|Date:||Mar 02 22:20|
|I am so pleased that you received so many thoughtful
responses. I am a high priest, father of six, have had my oldest son
serve a mission, have two kids at BYU, and am married to a TBM convert.
I must warn you (as if you don't already know) that there will be much pain in getting enlightened and disassociating yourself. I suppose peace or sense of freedom or whatever else eventually comes, but I'm still in the middle of researching everything and it's mostly pain for me. I am overwhelmingly sad for everyone affected by what almost certainly is not what it claims to be.
As many have suggested, it will take time to come to a firm conclusion, one way or the other. Be patient with yourself, and with others, including board visitors, who may not appreciate where you are at in your journey.
|Subject:||If you believe God gave you the capacity to reason, then it is time to exercise that capacity.|
|Date:||Mar 02 22:21|
|Do you believe that the truth should be able to
withstand scrutiny? Do you believe that "the glory of God is
Then you need to begin reading, fearlessly. And the fact is, you can learn a lot without reading "anti" material: the History of the Church, Journal of Discourses, Studies of the Book of Mormon, current and past editions of the Doctrine and Covenants (and its predecessor, the Book of Commandments) can give you more than enough to get started. When you feel ready, there is plenty more out there, including plenty written by past and present church members.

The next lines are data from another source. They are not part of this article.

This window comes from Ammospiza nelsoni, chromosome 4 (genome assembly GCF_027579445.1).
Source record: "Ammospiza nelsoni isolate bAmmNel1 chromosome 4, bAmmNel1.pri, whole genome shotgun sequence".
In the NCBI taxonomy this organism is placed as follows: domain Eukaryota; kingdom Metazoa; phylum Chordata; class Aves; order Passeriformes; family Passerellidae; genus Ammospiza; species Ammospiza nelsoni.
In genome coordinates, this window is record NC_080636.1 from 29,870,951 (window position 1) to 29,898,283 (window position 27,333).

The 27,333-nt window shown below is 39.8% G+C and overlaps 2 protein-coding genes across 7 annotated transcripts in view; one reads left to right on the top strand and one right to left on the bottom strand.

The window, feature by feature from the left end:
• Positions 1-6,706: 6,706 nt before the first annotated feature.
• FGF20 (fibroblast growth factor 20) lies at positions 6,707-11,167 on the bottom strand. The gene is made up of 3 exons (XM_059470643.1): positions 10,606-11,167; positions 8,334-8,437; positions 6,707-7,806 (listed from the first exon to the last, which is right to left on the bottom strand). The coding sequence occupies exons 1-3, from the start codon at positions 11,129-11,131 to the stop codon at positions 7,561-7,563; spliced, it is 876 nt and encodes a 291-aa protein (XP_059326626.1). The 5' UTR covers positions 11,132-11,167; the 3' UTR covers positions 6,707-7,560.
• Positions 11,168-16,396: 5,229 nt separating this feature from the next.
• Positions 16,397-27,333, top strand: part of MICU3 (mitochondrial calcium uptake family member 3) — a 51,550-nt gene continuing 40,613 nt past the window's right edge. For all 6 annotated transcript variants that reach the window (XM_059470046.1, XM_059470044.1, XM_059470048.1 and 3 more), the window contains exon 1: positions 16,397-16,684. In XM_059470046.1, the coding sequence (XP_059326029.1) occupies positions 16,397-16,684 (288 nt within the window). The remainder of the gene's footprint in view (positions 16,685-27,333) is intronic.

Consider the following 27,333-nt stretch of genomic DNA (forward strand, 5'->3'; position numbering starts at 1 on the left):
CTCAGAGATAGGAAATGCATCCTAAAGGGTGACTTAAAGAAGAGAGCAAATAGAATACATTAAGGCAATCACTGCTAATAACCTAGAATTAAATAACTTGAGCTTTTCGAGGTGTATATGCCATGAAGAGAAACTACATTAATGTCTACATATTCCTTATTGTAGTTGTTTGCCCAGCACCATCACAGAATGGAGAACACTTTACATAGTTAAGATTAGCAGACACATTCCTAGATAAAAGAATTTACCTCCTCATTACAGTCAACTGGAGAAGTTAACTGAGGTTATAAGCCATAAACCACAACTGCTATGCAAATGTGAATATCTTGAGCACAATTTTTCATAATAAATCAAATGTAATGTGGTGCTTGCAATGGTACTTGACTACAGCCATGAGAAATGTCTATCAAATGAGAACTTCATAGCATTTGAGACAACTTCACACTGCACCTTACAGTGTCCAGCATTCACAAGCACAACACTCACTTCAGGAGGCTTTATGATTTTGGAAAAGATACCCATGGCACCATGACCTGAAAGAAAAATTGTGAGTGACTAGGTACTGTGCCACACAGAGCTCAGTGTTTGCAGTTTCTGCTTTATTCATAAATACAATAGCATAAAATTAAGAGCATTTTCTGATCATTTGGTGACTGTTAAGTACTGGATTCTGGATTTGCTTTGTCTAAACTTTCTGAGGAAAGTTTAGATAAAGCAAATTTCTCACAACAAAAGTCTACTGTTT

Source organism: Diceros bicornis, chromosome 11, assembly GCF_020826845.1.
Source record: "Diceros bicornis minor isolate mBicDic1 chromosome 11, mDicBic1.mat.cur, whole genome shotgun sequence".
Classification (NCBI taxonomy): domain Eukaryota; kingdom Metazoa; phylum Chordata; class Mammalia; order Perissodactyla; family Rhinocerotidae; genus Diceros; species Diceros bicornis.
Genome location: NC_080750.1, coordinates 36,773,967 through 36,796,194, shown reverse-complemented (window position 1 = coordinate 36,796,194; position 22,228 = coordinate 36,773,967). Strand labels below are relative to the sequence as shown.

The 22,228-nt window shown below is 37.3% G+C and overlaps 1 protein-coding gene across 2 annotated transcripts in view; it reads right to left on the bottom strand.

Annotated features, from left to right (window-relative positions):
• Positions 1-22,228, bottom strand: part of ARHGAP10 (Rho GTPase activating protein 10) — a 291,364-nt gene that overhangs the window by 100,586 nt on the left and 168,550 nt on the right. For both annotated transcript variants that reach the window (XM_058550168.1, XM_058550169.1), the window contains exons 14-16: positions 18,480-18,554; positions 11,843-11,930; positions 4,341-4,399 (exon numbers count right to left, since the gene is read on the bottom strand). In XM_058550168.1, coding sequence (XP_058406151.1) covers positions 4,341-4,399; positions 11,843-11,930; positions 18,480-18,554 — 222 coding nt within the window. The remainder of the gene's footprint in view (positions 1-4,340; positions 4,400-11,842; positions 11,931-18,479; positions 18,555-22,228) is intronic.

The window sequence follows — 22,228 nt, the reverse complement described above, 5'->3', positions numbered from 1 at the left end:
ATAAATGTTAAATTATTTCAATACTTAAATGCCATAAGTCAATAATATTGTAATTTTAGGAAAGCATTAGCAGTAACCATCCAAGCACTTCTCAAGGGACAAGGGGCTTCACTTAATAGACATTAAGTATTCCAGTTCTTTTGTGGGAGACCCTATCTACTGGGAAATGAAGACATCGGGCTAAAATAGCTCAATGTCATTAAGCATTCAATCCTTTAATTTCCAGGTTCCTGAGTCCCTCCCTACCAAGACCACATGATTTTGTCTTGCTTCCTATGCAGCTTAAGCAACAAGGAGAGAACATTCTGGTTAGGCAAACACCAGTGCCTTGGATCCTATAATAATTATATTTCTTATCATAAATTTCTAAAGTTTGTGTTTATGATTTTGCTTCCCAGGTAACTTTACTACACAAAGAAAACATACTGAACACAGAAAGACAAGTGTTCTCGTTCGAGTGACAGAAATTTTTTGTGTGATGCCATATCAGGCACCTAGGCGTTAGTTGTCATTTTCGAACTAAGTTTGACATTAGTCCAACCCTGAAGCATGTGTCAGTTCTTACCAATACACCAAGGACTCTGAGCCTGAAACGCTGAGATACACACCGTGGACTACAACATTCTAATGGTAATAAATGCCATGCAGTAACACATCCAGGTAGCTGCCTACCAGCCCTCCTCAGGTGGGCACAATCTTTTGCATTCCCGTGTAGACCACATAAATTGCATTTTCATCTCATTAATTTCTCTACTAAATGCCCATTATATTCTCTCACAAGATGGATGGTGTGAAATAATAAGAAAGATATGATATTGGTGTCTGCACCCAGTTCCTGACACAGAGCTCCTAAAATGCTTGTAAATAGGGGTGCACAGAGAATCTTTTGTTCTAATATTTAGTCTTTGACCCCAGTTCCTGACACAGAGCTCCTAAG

And whenever a GA's words about the truth coming through faith, and not through study, make you hesitate, remember something: the LDS church has invested a great deal of money and time on scientific research, including (to name just a few): archaeological studies in Central America; expert examination of the Kinderhook Plates; expert examination of the BofA papyrus; and — quite recently — a massive DNA study, intended to show once and for all that Native Americans were descended from Hebrews. The fact that all of these were dead ends is important, but think also about what the very fact of these efforts means, in the context of the teaching that truth comes through faith: contrary to the faith teachings, the church has continued to grasp at any opportunity to shore up its claims with study. Why should you not have the same opportunity?
Read, discuss, and most of all, think. Don't hold yourself to a standard of absolute certainty (hard to come by in a complex world); that's a recipe for a lot of self-doubt. Instead, judge on the weight of the evidence.
Finally (and this is very important), give yourself permission to revise your conclusions over time. Everything we learn in life, everything we experience, changes the way in which we view the world around us. The principle (not exclusive to Mormonism, but definitely espoused in Mormon culture) that once we declare a certain set of beliefs, we must stick with it, is not only naïve — it's also pernicious and damaging. It forces us to go to sleep, mentally, emotionally, and spiritually.